Fiction: The Day I Fell Apart (Again)

The Day I Fell Apart


I was brushing my teeth before going to bed, when I started falling apart.

“Not again” was my first thought. There was a book I was planning to read before bed. Now I’d have to deal with this. It began with a fingernail. The one on my little finger. I noticed because of the pain. Ever had your fingernail ripped out of its bed? Hurts like a motherfucker. I didn’t scream out loud because I didn’t want to wake the cat. Next, logically, my other fingernails should follow, one by one, but it’s pretty daft of me to be looking for order and logic in the coming apart of my body.

So anyway, where were we? Yes, after the nail on my little finger, came the tip of my nose. A nice little chunk cleanly fell off. It was a little less painful than the fingernail, I’ve got to admit. But not by much. I could already see what I was in for. I couldn’t even begin to think of the pain that was sure to come when my internal organs started going. Then there was a moment of blinding pain. I doubled over and waited patiently for it to end. When it did, I reluctantly looked in the mirror to see what else had left me. It was much better than last time. My ears were a little convoluted and some teeth were out. Most of me was still functional. I’d much prefer it if I were to turn into some sort of vermin though. As far as metamorphoses go, Gregor Samsa had it much better.

I left the bathroom, and tried to make my way back to my room, slowed by my eyeballs. They were sort of rolling around, possibly trying to unscrew themselves from the sockets. I barely made it to my room, using the few seconds my eyeballs were in place to see where I was going. Then the whirring stopped.  That’s strange. Maybe my eyeballs weren’t quite successful in their escape plan. This did not mean that the rest of my body had given up. In fact, it went about its plan with a renewed vengeance. There was a searing pain inside me. It hit me in flashes.  I lay down on my bed, and stared at the glow-in-the-dark stars I’d put up on the ceiling as a child. I really hated them now, but I never removed them.  I had absolutely no idea what was coming next. I wish I’d just get some sort of manual, so I could be prepared. Or as close to prepared as I can get.

There are very few things I know about this, and almost nothing that I understand. I know how it generally works. These ‘attacks’, if you want to call them that, come at times when nobody is looking. They stop a little before all of me is gone. Then they start coming together again. It’s a long and tiring process, that I think is trying to teach me something, but I don’t know what. I do know, however that sometimes I’d rather be disassembled and then reassembled till the end of time than go back to normal. It’s a strange thought that occurs to me almost every time, startling me with its honesty. But despite its tediousness, my body usually gives me some surprises each time, so that I can’t really anticipate what comes next. I wonder what it’ll do this time.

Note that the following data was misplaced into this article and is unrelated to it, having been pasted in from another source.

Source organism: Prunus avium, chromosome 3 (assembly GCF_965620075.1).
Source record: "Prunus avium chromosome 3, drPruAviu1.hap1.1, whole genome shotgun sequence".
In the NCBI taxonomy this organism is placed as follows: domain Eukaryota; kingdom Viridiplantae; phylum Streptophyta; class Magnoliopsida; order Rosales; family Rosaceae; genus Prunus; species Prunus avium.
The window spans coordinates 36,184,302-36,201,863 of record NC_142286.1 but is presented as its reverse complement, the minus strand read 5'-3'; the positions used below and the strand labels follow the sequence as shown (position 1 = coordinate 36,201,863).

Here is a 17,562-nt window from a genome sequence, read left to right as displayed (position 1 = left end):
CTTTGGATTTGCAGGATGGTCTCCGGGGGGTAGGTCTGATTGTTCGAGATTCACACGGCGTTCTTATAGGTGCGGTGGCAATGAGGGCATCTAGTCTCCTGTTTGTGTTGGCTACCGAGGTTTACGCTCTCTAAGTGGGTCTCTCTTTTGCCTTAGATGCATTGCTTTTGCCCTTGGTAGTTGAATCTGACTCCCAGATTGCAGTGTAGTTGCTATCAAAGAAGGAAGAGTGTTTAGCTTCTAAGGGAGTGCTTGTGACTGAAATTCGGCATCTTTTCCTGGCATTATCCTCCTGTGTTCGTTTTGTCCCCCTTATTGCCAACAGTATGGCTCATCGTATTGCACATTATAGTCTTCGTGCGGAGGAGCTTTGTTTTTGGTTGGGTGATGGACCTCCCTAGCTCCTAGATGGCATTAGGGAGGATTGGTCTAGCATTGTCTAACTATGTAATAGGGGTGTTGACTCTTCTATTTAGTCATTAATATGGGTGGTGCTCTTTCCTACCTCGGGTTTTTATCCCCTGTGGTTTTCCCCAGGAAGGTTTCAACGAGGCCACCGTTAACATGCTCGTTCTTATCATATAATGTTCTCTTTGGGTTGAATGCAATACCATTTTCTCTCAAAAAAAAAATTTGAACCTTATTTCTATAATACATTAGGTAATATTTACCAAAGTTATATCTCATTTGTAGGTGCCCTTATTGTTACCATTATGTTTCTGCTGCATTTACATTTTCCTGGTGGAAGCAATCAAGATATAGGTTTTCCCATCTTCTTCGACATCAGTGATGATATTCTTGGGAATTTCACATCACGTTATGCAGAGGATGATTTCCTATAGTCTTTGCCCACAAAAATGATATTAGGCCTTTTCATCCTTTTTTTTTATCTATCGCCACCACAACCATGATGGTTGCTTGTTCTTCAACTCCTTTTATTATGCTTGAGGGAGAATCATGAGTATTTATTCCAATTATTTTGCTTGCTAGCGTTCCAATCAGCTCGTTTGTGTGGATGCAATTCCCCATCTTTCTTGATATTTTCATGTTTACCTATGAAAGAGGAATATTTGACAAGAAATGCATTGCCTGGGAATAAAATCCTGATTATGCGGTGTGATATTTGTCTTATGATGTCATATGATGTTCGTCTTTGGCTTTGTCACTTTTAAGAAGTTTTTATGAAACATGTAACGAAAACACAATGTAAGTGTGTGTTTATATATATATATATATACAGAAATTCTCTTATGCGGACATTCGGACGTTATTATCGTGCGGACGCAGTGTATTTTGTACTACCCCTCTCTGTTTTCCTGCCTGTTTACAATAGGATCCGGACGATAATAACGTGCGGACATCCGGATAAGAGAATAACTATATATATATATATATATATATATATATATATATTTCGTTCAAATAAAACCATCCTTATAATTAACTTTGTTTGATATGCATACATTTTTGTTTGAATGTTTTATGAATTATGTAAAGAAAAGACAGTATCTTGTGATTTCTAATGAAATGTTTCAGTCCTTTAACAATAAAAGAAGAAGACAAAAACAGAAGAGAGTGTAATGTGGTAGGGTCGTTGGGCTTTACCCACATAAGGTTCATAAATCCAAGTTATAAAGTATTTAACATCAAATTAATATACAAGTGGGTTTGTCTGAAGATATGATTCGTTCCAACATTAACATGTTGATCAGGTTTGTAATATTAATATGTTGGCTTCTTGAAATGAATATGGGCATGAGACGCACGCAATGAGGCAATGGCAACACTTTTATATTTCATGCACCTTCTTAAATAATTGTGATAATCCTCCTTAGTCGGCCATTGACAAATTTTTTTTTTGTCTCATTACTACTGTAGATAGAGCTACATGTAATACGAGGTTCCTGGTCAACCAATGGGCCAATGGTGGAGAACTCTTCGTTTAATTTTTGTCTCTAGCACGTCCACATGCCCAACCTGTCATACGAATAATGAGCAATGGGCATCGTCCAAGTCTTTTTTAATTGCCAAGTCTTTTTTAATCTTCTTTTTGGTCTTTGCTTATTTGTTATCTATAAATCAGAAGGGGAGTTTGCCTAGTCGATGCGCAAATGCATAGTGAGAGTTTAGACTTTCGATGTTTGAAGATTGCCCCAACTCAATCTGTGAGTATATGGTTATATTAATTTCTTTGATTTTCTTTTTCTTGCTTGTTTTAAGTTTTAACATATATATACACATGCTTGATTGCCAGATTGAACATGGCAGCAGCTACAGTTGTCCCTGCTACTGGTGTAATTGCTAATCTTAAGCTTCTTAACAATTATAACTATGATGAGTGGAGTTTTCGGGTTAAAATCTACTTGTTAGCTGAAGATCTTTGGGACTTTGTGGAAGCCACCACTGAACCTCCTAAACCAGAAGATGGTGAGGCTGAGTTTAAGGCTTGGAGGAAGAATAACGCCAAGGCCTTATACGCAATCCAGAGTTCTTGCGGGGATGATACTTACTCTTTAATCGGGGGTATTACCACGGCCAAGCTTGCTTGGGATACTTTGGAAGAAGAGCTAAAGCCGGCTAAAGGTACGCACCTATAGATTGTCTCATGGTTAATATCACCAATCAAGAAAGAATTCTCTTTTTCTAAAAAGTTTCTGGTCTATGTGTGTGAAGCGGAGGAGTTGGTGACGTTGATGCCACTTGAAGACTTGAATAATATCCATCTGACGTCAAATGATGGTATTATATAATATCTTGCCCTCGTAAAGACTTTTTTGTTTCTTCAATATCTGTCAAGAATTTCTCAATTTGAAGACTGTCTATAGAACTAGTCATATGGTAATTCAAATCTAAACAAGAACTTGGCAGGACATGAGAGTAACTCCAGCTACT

If it is in fact just my body doing this, or my mind, or something beyond my understanding; I couldn’t say. My family is pretty much useless when this happens. It’s the same old story of anyone who has strange things happen to them: no one believes you. It was pretty late at night. A brother was probably prowling the internet with his hands down his pants, and my parents snoring away. Their minds preparing for another day of work and ignoring their children.

So I did something I haven’t done before. I called a person I barely know, while my hands were still a part of me. He didn’t pick up. Naturally. As soon as I hung up, my hand left me. Like last time, I thought of The Hand from The Addams’ Family. I wondered if there was anyone else I could call. A laugh escaped from my barely there mouth even before I’d finished that thought. There was no one.

I was pretty disfigured at this point. My body looking like something from a Cubist painting. But more grotesque, less artistic. My body was a cruel parody of itself. So, I just decided to sit still and wait it out. More body parts started to leave me. We were slowly getting to the more painful bits of this whole cycle. The stomach, the oesophagus, etc. Then the surprise I was waiting for came.

I came completely apart.

This had never happened before. All of my organs and all of my body was broken up. Just little disconnected pieces were left. Then where was I? I definitely still had consciousness. I seemed to be floating somewhere up above this all. I could still feel a part of me in all the bits and pieces of my body scattered on my bedroom floor. The lightest shade of me in my parts. A hint at what used to be me. But the sum is greater than its parts. And a greater me was still in and around and everywhere in that room.  It felt strange. This new way to be. I was still too dazed to know or begin to comprehend what I was. I felt light and my senses dulled somehow. And now that I actually was disconnected (literally) I felt right. And good. I was completely there and present. I didn’t really know what to do next. The little me-pieces showed no signs of coming back to me. So, I sort of floated out of the window. It made sense somehow, and the window was right there.

I left the apartment building, the neighbourhood, and  began to glide above my city; its chaos tamed at night; the hills looming around it. There seemed to be no limits to where I could go. I laughed a real, loud, glorious laugh as the wind assaulted me.

I floated away and away and away, leaving everything behind.

By Tanvi Joshi

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